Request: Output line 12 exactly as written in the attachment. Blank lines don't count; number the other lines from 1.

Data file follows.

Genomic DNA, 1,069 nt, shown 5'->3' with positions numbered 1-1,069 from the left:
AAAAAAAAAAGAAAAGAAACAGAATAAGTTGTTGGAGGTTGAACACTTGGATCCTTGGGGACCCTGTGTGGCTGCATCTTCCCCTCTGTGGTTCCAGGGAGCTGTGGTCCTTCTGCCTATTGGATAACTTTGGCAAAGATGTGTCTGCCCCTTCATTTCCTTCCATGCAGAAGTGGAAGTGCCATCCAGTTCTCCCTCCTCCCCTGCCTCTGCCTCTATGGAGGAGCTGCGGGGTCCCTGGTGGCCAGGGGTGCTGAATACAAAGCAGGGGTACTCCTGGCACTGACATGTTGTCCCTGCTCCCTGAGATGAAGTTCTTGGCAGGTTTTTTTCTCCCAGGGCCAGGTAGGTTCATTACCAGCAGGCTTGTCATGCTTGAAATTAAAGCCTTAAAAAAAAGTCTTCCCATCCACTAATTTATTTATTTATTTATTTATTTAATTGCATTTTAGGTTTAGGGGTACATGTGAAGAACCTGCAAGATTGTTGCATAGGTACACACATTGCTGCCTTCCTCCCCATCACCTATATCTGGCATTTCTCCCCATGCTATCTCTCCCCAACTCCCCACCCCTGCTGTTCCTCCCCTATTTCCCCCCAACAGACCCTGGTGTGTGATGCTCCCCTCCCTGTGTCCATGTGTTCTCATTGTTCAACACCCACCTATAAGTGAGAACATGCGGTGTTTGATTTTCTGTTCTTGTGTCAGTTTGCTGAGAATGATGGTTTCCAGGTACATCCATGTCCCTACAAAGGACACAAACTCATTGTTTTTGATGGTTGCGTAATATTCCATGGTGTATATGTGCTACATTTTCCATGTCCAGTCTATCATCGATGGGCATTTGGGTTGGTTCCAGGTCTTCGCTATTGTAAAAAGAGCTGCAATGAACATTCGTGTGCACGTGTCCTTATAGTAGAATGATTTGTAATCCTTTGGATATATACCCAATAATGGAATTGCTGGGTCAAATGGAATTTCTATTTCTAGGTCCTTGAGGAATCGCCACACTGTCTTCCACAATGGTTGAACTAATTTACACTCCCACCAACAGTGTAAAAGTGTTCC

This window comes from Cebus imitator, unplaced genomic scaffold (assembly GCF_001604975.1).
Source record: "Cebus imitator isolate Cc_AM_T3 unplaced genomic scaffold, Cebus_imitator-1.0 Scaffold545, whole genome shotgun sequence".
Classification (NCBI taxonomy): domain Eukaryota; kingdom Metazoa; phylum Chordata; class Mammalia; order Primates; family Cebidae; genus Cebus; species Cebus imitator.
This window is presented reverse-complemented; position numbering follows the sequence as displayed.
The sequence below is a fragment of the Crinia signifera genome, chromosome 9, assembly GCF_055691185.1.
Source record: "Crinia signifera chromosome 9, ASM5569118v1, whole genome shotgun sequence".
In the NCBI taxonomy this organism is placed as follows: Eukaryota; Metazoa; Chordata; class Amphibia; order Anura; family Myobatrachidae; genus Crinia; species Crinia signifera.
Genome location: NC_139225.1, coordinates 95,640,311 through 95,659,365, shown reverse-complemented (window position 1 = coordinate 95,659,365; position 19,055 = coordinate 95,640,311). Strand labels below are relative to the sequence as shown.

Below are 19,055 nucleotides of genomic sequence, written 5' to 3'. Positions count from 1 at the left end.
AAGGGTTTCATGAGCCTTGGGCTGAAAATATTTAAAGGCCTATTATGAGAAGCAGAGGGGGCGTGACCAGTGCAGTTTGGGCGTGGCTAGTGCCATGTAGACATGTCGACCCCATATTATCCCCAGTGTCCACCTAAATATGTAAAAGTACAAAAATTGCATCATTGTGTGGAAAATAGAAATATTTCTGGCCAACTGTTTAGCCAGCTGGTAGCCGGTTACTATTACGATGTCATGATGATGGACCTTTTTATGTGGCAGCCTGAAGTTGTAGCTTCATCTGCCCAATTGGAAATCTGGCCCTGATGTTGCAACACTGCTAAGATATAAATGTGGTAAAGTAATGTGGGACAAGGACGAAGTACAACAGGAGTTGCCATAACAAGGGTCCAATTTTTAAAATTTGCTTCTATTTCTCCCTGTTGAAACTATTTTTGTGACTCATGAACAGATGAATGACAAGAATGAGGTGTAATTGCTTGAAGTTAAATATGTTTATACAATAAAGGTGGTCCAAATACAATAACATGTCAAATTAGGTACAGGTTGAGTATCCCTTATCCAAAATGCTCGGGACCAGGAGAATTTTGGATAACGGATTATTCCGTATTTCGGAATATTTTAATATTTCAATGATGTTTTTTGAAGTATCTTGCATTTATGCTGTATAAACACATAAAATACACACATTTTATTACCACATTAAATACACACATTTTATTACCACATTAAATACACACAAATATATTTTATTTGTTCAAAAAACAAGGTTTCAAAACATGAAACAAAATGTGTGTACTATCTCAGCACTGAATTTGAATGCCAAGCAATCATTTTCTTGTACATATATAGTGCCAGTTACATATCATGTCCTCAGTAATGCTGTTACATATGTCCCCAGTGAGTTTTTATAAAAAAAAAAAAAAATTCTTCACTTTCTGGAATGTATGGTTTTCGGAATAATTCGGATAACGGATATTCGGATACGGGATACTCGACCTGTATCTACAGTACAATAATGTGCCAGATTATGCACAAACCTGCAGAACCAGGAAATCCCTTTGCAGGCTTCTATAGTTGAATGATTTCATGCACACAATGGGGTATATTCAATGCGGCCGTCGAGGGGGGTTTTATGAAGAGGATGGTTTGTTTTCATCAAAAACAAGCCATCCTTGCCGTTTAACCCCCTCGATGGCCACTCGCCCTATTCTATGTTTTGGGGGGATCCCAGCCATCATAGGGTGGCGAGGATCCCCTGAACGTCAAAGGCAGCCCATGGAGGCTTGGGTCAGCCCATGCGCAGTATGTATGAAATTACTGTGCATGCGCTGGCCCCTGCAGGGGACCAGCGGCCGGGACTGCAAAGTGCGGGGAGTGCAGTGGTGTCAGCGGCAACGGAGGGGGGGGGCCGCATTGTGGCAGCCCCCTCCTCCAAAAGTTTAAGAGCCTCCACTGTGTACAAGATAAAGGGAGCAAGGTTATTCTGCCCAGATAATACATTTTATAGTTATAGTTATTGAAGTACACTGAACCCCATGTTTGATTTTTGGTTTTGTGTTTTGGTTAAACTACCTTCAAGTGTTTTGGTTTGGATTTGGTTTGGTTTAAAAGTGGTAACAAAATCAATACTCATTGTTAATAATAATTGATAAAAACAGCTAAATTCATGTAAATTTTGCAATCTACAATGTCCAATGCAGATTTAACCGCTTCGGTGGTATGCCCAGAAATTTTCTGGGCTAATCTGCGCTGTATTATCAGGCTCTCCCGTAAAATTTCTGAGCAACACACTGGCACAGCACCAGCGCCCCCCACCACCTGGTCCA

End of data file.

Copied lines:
AAGGGTTTCATGAGCCTTGGGCTGAAAATATTTAAAGGCCTATTATGAGAAGCAGAGGGGGCGTGACCAGTGCAGTTTGGGCGTGGCTAGTGCCATGTAGACATGTCGACCCCATATTATCCCCAGTGTCCACCTAAATATGTAAAAGTACAAAAATTGCATCATTGTGTGGAAAATAGAAATATTTCTGGCCAACTGTTTAGCCAGCTGGTAGCCGGTTACTATTACGATGTCATGATGATGGACCTTTTTATGTGGCAGCCTGAAGTTGTAGCTTCATCTGCCCAATTGGAAATCTGGCCCTGATGTTGCAACACTGCTAAGATATAAATGTGGTAAAGTAATGTGGGACAAGGACGAAGTACAACAGGAGTTGCCATAACAAGGGTCCAATTTTTAAAATTTGCTTCTATTTCTCCCTGTTGAAACTATTTTTGTGACTCATGAACAGATGAATGACAAGAATGAGGTGTAATTGCTTGAAGTTAAATATGTTTATACAATAAAGGTGGTCCAAATACAATAACATGTCAAATTAGGTACAGGTTGAGTATCCCTTATCCAAAATGCTCGGGACCAGGAGAATTTTGGATAACGGATTATTCCGTATTTCGGAATATTTTAATATTTCAATGATGTTTTTTGAAGTATCTTGCATTTATGCTGTATAAACACATAAAATACACACATTTTATTACCACATTAAATACACACATTTTATTACCACATTAAATACACACAAATATATTTTATTTGTTCAAAAAACAAGGTTTCAAAACATGAAACAAAATGTGTGTACTATCTCAGCACTGAATTTGAATGCCAAGCAATCATTTTCTTGTACATATATAGTGCCAGTTACATATCATGTCCTCAGTAATGCTGTTACATATGTCCCCAGTGAGTTTTTATAAAAAAAAAAAAAAATTCTTCACTTTCTGGAATGTATGGTTTTCGGAATAATTCGGATAACGGATATTCGGATACGGGATACTCGACCTGTATCTACAGTACAATAATGTGCCAGATTATGCACAAACCTGCAGAACCAGGAAATCCCTTTGCAGGCTTCTATAGTTGAATGATTTCATGCACACAATGGGGTATATTCAATGCGGCCGTCGAGGGGGGTTTTATGAAGAGGATGGTTTGTTTTCATCAAAAACAAGCCATCCTTGCCGTTTAACCCCCTCGATGGCCACTCGCCCTATTCTATGTTTTGGGGGGATCCCAGCCATCATAGGGTGGCGAGGATCCCCTGAACGTCAAAGGCAGCCCATGGAGGCTTGGGTCAGCCCATGCGCAGTATGTATGAAATTACTGTGCATGCGCTGGCCCCTGCAGGGGACCAGCGGCCGGGACTGCAAAGTGCGGGGAGTGCAGTGGTGTCAGCGGCAACGGAGGGGGGGGGCCGCATTGTGGCAGCCCCCTCCTCCAAAAGTTTAAGAGCCTCCACTGTGTACAAGATAAAGGGAGCAAGGTTATTCTGCCCAGATAATACATTTTATAGTTATAGTTATTGAAGTACACTGAACCCCATGTTTGATTTTTGGTTTTGTGTTTTGGTTAAACTACCTTCAAGTGTTTTGGTTTGGATTTGGTTTGGTTTAAAAGTGGTAACAAAATCAATACTCATTGTTAATAATAATTGATAAAAACAGCTAAATTCATGTAAATTTTGCAATCTACAATGTCCAATGCAGATTTAACCGCTTCGGTGGTATGCCCAGAAATTTTCTGGGCTAATCTGCGCTGTATTATCAGGCTCTCCCGTAAAATTTCTGAGCAACACACTGGCACAGCACCAGCGCCCCCCACCACCTGGTCCA